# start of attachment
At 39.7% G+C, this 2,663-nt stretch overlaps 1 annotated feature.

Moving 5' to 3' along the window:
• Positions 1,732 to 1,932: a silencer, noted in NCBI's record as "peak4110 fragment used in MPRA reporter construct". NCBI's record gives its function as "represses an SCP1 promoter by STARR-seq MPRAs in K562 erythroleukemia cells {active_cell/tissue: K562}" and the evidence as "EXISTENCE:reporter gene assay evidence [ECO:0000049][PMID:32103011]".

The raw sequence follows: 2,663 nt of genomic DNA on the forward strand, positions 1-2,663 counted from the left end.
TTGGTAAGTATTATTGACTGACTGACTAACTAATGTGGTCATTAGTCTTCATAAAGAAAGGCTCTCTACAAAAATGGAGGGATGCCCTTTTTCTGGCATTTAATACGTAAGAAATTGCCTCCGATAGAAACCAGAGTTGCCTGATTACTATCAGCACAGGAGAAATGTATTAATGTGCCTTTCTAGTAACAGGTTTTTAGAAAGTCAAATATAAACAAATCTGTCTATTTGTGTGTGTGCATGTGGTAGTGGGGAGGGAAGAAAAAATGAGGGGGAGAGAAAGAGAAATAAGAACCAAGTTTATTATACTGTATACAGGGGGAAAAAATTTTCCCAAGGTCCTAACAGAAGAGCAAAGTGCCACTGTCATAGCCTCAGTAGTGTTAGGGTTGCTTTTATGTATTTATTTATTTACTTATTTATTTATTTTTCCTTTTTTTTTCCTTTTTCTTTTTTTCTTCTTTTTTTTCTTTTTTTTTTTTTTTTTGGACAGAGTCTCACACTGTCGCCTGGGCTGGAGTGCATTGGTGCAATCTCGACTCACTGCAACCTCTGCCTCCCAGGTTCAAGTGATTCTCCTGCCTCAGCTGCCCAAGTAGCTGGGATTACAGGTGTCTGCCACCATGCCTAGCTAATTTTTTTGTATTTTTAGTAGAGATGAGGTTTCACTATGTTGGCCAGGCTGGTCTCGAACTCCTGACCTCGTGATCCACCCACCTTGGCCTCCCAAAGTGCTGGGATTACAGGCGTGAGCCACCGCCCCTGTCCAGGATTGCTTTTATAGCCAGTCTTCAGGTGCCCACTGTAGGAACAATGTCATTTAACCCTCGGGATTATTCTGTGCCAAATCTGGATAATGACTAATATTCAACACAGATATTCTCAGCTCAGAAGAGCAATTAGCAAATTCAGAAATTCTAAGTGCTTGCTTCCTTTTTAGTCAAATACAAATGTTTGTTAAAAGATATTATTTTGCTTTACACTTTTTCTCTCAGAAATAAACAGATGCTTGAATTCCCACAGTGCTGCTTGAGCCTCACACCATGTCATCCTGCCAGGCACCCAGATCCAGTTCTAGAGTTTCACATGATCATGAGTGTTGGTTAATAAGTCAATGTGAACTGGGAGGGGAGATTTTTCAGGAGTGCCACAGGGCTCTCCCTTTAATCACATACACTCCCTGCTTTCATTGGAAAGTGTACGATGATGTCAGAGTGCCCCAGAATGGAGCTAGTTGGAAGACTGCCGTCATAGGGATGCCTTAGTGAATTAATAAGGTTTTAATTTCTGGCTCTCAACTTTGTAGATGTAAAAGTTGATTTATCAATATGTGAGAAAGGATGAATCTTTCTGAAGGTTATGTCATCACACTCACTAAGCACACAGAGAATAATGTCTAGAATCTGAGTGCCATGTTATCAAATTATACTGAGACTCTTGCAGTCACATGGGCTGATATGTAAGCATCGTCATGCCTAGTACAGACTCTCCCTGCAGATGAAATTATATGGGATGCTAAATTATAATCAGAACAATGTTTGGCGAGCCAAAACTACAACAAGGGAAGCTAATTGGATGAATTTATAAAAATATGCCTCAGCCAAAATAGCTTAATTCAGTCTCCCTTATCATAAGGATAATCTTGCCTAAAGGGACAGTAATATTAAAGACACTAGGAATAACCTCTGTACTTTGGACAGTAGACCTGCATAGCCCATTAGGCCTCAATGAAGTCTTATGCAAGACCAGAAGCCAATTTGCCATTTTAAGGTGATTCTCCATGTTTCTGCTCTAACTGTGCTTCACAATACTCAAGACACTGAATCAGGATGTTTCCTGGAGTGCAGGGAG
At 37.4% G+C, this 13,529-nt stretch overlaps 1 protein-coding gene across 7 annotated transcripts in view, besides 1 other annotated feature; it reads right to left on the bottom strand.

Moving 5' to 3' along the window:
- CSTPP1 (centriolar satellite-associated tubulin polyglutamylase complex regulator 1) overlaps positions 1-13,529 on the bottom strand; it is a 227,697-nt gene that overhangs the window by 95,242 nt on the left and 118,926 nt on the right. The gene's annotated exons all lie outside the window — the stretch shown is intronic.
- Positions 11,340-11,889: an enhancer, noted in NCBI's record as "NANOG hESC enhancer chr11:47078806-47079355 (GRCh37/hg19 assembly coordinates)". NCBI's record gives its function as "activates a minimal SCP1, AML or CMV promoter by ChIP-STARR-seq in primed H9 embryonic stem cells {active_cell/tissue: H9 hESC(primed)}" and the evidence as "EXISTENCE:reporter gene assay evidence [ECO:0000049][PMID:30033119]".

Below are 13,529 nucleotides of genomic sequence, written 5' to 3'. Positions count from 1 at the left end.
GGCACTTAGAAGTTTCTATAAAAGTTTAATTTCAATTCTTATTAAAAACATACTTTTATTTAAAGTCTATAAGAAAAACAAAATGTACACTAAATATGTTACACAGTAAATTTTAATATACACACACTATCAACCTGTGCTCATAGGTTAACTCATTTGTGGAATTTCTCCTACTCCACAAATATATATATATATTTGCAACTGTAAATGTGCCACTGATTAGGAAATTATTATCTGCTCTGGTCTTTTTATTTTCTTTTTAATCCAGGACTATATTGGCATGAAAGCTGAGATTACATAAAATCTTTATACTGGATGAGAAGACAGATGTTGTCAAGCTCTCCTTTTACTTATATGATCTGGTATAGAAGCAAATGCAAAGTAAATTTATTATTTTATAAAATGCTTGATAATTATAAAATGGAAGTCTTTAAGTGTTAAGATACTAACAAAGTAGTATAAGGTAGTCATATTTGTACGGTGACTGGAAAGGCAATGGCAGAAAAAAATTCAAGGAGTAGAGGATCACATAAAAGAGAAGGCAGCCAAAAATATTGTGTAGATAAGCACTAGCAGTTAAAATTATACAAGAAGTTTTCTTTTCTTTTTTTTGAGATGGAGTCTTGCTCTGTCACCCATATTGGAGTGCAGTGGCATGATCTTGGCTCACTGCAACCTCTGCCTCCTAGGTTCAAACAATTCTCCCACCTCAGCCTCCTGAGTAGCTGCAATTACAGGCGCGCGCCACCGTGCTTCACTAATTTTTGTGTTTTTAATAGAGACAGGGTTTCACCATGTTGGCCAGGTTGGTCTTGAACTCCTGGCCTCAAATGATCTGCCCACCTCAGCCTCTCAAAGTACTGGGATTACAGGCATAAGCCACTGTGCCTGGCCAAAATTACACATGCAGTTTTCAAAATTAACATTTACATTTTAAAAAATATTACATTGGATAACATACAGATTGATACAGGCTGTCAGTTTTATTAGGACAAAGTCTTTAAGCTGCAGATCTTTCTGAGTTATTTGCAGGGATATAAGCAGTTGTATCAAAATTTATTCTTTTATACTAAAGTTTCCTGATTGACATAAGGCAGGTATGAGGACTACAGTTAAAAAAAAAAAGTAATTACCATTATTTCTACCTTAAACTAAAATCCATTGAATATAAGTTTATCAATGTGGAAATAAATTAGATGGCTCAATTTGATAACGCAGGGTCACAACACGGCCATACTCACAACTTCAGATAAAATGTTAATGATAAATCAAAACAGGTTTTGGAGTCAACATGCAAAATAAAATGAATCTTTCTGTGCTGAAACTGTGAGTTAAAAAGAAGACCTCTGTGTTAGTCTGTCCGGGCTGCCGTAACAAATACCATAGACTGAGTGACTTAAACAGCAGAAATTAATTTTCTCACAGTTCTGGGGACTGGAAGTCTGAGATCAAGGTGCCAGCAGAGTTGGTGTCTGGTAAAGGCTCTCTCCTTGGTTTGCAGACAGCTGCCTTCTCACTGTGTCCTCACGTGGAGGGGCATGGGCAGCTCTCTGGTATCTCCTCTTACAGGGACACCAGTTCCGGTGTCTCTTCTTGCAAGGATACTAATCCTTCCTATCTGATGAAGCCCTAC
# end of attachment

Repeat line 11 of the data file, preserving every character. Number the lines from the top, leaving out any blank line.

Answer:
GGCACTTAGAAGTTTCTATAAAAGTTTAATTTCAATTCTTATTAAAAACATACTTTTATTTAAAGTCTATAAGAAAAACAAAATGTACACTAAATATGTTACACAGTAAATTTTAATATACACACACTATCAACCTGTGCTCATAGGTTAACTCATTTGTGGAATTTCTCCTACTCCACAAATATATATATATATTTGCAACTGTAAATGTGCCACTGATTAGGAAATTATTATCTGCTCTGGTCTTTTTATTTTCTTTTTAATCCAGGACTATATTGGCATGAAAGCTGAGATTACATAAAATCTTTATACTGGATGAGAAGACAGATGTTGTCAAGCTCTCCTTTTACTTATATGATCTGGTATAGAAGCAAATGCAAAGTAAATTTATTATTTTATAAAATGCTTGATAATTATAAAATGGAAGTCTTTAAGTGTTAAGATACTAACAAAGTAGTATAAGGTAGTCATATTTGTACGGTGACTGGAAAGGCAATGGCAGAAAAAAATTCAAGGAGTAGAGGATCACATAAAAGAGAAGGCAGCCAAAAATATTGTGTAGATAAGCACTAGCAGTTAAAATTATACAAGAAGTTTTCTTTTCTTTTTTTTGAGATGGAGTCTTGCTCTGTCACCCATATTGGAGTGCAGTGGCATGATCTTGGCTCACTGCAACCTCTGCCTCCTAGGTTCAAACAATTCTCCCACCTCAGCCTCCTGAGTAGCTGCAATTACAGGCGCGCGCCACCGTGCTTCACTAATTTTTGTGTTTTTAATAGAGACAGGGTTTCACCATGTTGGCCAGGTTGGTCTTGAACTCCTGGCCTCAAATGATCTGCCCACCTCAGCCTCTCAAAGTACTGGGATTACAGGCATAAGCCACTGTGCCTGGCCAAAATTACACATGCAGTTTTCAAAATTAACATTTACATTTTAAAAAATATTACATTGGATAACATACAGATTGATACAGGCTGTCAGTTTTATTAGGACAAAGTCTTTAAGCTGCAGATCTTTCTGAGTTATTTGCAGGGATATAAGCAGTTGTATCAAAATTTATTCTTTTATACTAAAGTTTCCTGATTGACATAAGGCAGGTATGAGGACTACAGTTAAAAAAAAAAAGTAATTACCATTATTTCTACCTTAAACTAAAATCCATTGAATATAAGTTTATCAATGTGGAAATAAATTAGATGGCTCAATTTGATAACGCAGGGTCACAACACGGCCATACTCACAACTTCAGATAAAATGTTAATGATAAATCAAAACAGGTTTTGGAGTCAACATGCAAAATAAAATGAATCTTTCTGTGCTGAAACTGTGAGTTAAAAAGAAGACCTCTGTGTTAGTCTGTCCGGGCTGCCGTAACAAATACCATAGACTGAGTGACTTAAACAGCAGAAATTAATTTTCTCACAGTTCTGGGGACTGGAAGTCTGAGATCAAGGTGCCAGCAGAGTTGGTGTCTGGTAAAGGCTCTCTCCTTGGTTTGCAGACAGCTGCCTTCTCACTGTGTCCTCACGTGGAGGGGCATGGGCAGCTCTCTGGTATCTCCTCTTACAGGGACACCAGTTCCGGTGTCTCTTCTTGCAAGGATACTAATCCTTCCTATCTGATGAAGCCCTAC